MS: This is a tough one because the most obvious answer is Blogging! Tweeting! But not all authors are cut out for Twitter; if you’re not very good at it and you don’t do it at least a few times a week, don’t bother. And there’s nothing worse than the people who only show up on Twitter to say “My book’s pubbing in two months!” “My book’s pubbing in one month!” “My book pubs today!” Yawn. It needs to be interactive, and you need to be saying things of substance, funny, clever …
It’s a little bit the same thing with blogging. It’s not enough to have a blog. Try to blog on other people’s sites or some of the larger blogs that have many contributors, try to write short pieces that get published, and you could gain exposure there. Be on Facebook (though how I loathe it!) and maybe start a website that features you and excerpts of your writing.
Get to know other writers; they will be your biggest advocates and show up at your book readings and other events. Join a writers group, and get involved in writers conferences in your area.
GLA: How have you found the role of agent to be changing as the industry changes? Any projections for what’s to come?
MS: Our role has been changing in that we have to do so much more editing than before, because the publishers are looking for any reason to say No and editors know they can only bring polished manuscripts to their bosses. So we now do many rounds of editing before we send a project out. We essentially spend a lot more time working on spec and taking leaps of faith in a project that we know we’re going to be working on for months, if not longer, before sending it to editors.
My prediction is we’re all going to be making a lot less money in the years to come; advances are shrinking (and rightly so, if we want to sustain our industry) and we’re working much longer on projects to get them to the point of sale.
For people who say agents and publishers will no longer be needed in the near future because writers can simply publish their work digitally on their own, I say they are wrong. Sure they can publish on their own, but good luck finding a large enough audience and marketing your book. There are very few people who will be able to, on their own, produce the kind of numbers it takes to make a book a success.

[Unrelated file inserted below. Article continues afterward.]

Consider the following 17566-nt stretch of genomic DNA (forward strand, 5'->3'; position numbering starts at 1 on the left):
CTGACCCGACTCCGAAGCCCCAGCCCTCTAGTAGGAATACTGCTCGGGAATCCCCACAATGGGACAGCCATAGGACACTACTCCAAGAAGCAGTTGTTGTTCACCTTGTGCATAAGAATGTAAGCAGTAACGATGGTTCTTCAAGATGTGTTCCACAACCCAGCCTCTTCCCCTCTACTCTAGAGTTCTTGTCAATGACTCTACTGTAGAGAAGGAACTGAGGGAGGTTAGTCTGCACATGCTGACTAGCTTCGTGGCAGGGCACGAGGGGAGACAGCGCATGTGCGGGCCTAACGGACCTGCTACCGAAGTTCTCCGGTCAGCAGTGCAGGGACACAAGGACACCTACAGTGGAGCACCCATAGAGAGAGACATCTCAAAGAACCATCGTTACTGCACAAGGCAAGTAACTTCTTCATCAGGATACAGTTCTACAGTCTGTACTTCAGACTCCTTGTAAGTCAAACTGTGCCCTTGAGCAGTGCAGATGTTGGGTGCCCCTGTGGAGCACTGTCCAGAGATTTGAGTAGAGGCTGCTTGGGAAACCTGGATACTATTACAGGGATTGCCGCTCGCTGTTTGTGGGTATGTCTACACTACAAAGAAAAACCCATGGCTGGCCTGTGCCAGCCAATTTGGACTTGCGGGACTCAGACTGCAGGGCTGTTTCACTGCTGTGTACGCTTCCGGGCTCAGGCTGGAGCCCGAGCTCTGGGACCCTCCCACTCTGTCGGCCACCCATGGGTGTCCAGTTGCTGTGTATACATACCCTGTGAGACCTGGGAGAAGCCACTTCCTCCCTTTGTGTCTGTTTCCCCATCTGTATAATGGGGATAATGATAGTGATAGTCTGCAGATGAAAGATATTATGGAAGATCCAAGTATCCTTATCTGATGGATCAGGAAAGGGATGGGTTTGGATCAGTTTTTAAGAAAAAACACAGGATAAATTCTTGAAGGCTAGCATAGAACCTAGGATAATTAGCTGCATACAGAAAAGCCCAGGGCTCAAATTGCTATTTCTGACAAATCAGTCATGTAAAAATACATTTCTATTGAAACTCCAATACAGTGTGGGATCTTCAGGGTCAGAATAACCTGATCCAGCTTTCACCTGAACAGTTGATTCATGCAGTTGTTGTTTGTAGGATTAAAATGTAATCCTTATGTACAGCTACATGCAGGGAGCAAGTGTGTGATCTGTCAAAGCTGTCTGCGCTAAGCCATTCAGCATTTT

You have people like bestselling author Seth Godin who announced recently he’ll never publish another book with a traditional publisher. Well, he’s in a very unique position to be able to do so—that is, he has millions of fans already, who he gained from the books that were published by a big publisher, and he has a huge online presence. He’s the minority. Plus, most authors don’t want to deal with the day-to-day business of publishing books—they want to write!
GLA: What is something about you writers would be surprised to hear?
MS: Maybe that I was a dancer from age 3 to 23. Not professionally, but I had a lot of classical ballet training.
GLA: Will you be at any upcoming writers’ conferences where writers can meet and pitch you?
MS: Nothing scheduled at the moment.
GLA: Best piece(s) of advice we haven’t talked about yet?
MS: Don’t become a writer to get rich; it may happen, but it’s a long road to getting there and most of the “riches” come in other forms. Write (especially fiction) because you feel you can’t do anything else, because there are stories inside you that need to find their way out.
freelance writer and coordinator of
The Write-Brained Network. You can
Visit her blog or follow her on Twitter.
Other writing/publishing articles & links for you:
- How $1 Could Make You a Best-Selling Author.
- Literary Agent Interview: Gordon Warnock of Andrea Hurst & Associates.
- 8 Badass Books That Were Rejected by Publishers.
- NEW Literary Agent Seeking Clients: Molly Jaffa of Folio Literary.
- Sell More Books by Building Your Writer Platform.
- Follow Chuck Sambuchino on Twitter or find him on Facebook. Learn all about his writing guides on how to get published, how to find a literary agent, and how to write a query letter.
Want to build your visibility and sell more books?
Create Your Writer Platform shows you how to
promote yourself and your books through social
media, public speaking, article writing, branding,
and more. Order the book from WD at a discount.